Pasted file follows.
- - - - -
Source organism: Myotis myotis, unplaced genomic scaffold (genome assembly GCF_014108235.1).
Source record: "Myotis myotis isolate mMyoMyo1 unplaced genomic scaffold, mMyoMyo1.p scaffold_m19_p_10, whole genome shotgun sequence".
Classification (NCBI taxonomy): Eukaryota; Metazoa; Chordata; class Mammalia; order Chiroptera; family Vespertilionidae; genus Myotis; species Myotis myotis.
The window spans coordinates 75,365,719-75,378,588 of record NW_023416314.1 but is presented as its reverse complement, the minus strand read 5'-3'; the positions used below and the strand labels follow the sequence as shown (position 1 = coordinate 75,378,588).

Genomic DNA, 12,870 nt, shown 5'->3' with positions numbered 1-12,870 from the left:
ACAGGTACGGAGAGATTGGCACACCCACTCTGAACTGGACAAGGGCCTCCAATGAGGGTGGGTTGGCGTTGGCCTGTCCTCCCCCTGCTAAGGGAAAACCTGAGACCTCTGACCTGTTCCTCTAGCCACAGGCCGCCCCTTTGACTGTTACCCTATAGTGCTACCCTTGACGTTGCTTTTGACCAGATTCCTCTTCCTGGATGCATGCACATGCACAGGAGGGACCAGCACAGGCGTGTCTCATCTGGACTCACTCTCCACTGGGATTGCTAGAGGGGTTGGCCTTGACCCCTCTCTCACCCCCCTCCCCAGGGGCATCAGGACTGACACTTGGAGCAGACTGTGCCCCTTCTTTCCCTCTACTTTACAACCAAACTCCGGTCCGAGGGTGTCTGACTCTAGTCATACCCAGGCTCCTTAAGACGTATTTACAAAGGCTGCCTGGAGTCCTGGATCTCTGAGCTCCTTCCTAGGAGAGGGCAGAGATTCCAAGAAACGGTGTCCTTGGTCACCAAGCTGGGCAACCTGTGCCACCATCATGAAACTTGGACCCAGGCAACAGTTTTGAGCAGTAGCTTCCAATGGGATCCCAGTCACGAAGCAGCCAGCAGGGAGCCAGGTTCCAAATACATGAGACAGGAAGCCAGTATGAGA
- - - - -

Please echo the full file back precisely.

Source organism: Myotis myotis, unplaced genomic scaffold (genome assembly GCF_014108235.1).
Source record: "Myotis myotis isolate mMyoMyo1 unplaced genomic scaffold, mMyoMyo1.p scaffold_m19_p_10, whole genome shotgun sequence".
Classification (NCBI taxonomy): Eukaryota; Metazoa; Chordata; class Mammalia; order Chiroptera; family Vespertilionidae; genus Myotis; species Myotis myotis.
The window spans coordinates 75,365,719-75,378,588 of record NW_023416314.1 but is presented as its reverse complement, the minus strand read 5'-3'; the positions used below and the strand labels follow the sequence as shown (position 1 = coordinate 75,378,588).

Genomic DNA, 12,870 nt, shown 5'->3' with positions numbered 1-12,870 from the left:
ACAGGTACGGAGAGATTGGCACACCCACTCTGAACTGGACAAGGGCCTCCAATGAGGGTGGGTTGGCGTTGGCCTGTCCTCCCCCTGCTAAGGGAAAACCTGAGACCTCTGACCTGTTCCTCTAGCCACAGGCCGCCCCTTTGACTGTTACCCTATAGTGCTACCCTTGACGTTGCTTTTGACCAGATTCCTCTTCCTGGATGCATGCACATGCACAGGAGGGACCAGCACAGGCGTGTCTCATCTGGACTCACTCTCCACTGGGATTGCTAGAGGGGTTGGCCTTGACCCCTCTCTCACCCCCCTCCCCAGGGGCATCAGGACTGACACTTGGAGCAGACTGTGCCCCTTCTTTCCCTCTACTTTACAACCAAACTCCGGTCCGAGGGTGTCTGACTCTAGTCATACCCAGGCTCCTTAAGACGTATTTACAAAGGCTGCCTGGAGTCCTGGATCTCTGAGCTCCTTCCTAGGAGAGGGCAGAGATTCCAAGAAACGGTGTCCTTGGTCACCAAGCTGGGCAACCTGTGCCACCATCATGAAACTTGGACCCAGGCAACAGTTTTGAGCAGTAGCTTCCAATGGGATCCCAGTCACGAAGCAGCCAGCAGGGAGCCAGGTTCCAAATACATGAGACAGGAAGCCAGTATGAGA